Indian Quarries attract birds
In a recent study 117 bird species, six of which are endemic to the subcontinent, were recorded in four HeidelbergCement quarries in India. The scientific field survey that was conducted in the first week of January 2020 was spearheaded by Birdlife International along with local partner the Bombay Natural History Society (BNHS).
By Prashant Mahajan, Programme Manager: Business & Nature, Birdlife International
Image credit: Painted stork ©Mathew Schwartz/Unsplash
This study will inform the biodiversity management plans for the four sites in three different states in India namely Yerraguntala in Andhra Pradesh, Sitapuram in Telangana and Narsingarh and Patharia within Damoh in Madhya Pradesh.
After the monsoon season in India, the excavated quarries in these sites are usually brimming with water and turn into lush wetland habitats. These wetlands are a haven for a wide variety of insects, amphibians, reptiles, and birds and a perfect refuge for the winter migratory birds that visit India from October to March. To illustrate that diversity, out of the total bird species recorded during the survey, 86 species were common resident birds and 31 winter migrants. The four sites together support 5 species listed as near-threatened in the IUCN red-list of threatened species 2019 i.e. the Painted Stork, Red-headed Falcon, River Tern, Black-headed Ibis, and Oriental Darter. The team also recorded the vulnerable Woolly-necked Storks at Narsingarh.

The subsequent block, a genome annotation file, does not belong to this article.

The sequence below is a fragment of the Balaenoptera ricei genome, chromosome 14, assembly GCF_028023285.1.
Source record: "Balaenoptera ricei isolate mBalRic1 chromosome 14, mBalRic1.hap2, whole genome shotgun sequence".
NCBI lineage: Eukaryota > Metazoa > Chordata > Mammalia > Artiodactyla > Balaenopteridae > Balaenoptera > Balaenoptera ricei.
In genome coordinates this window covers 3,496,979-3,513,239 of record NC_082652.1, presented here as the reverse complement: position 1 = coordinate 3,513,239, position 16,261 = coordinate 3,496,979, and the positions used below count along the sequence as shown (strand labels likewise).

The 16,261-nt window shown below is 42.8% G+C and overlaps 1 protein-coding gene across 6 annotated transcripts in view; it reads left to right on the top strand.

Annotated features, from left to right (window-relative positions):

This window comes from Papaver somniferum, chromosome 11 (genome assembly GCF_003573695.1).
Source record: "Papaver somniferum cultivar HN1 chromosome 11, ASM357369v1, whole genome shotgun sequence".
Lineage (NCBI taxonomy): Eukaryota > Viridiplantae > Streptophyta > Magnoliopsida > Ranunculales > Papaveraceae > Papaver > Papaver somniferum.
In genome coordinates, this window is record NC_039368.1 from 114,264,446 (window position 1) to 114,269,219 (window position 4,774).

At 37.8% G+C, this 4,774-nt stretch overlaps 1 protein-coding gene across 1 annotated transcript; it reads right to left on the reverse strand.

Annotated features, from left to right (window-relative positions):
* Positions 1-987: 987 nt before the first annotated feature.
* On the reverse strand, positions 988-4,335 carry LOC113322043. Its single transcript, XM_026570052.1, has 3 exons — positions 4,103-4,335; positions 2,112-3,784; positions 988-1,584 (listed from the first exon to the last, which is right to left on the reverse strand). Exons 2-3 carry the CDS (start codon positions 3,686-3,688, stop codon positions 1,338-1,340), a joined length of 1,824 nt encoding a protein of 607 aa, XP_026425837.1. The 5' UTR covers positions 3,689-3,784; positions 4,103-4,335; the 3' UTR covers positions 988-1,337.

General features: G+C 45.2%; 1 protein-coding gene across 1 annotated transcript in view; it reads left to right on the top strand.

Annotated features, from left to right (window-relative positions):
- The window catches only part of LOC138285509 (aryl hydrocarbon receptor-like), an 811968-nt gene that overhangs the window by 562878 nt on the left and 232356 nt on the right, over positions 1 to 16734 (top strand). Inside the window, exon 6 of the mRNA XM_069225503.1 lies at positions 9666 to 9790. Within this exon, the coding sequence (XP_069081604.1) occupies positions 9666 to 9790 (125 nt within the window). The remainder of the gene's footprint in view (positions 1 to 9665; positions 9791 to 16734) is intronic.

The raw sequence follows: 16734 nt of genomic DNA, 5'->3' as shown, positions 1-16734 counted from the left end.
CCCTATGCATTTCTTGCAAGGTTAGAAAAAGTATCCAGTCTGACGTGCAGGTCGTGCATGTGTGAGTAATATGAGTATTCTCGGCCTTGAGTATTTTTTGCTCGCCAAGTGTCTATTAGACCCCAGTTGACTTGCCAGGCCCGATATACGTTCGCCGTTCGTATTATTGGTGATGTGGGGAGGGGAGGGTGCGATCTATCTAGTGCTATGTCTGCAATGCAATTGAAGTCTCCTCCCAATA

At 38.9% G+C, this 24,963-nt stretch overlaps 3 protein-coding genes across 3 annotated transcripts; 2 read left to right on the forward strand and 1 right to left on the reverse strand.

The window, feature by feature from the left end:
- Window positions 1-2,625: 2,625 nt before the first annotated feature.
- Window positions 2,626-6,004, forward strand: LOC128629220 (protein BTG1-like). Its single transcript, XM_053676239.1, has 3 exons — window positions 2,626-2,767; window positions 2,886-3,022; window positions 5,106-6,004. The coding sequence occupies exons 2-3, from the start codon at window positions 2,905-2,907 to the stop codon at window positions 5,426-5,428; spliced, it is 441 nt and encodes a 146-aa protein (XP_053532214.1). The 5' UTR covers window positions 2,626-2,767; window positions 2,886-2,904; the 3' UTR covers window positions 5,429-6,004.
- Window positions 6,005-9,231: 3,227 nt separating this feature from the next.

Amongst the four sites, the highest diversity and species richness were recorded in Narsingarh. A part of Narsingarh has an established wetland while another part has a plantation of native tree species that mimics a natural forest. The wetlands of Narsingarh have shallow slopes along the edges and hence a suitable habitat for wading birds.
HeidelbergCement has been working with Birdlife International to conserve biodiversity at its sites globally as part of 2030 Sustainability Commitments. The results of the surveys will feed into developing a set of biodiversity actions the sites can implement to further enhance the opportunities for nature, particularly the migratory birds.
Found on the forest floors of peninsular Malaysia, rapid deforestation has destroyed much of the enigmatic Malay Peacock-pheasant’s habitat in recent decades, and the species was sadly uplisted to Endangered on the IUCN Red List in 2022.
Support BirdLife’s advocacy work to make leaders listen to the science, and put in place the vital policies and investments to ensure nature is at the heart of solving the climate crisis.
The majestic White-bellied Sea-eagle naturally nests high up on tall, old trees. However, as these have become increasingly rare in some areas, Malaysian Nature Society (MNS) has increasingly observed them seeking refuge on man-made structures, posing danger to the birds.
Stay up to date
Sign up to receive the latest bird conservation news. You’ll also receive updates about our projects, science and other ways to get involved including fundraising.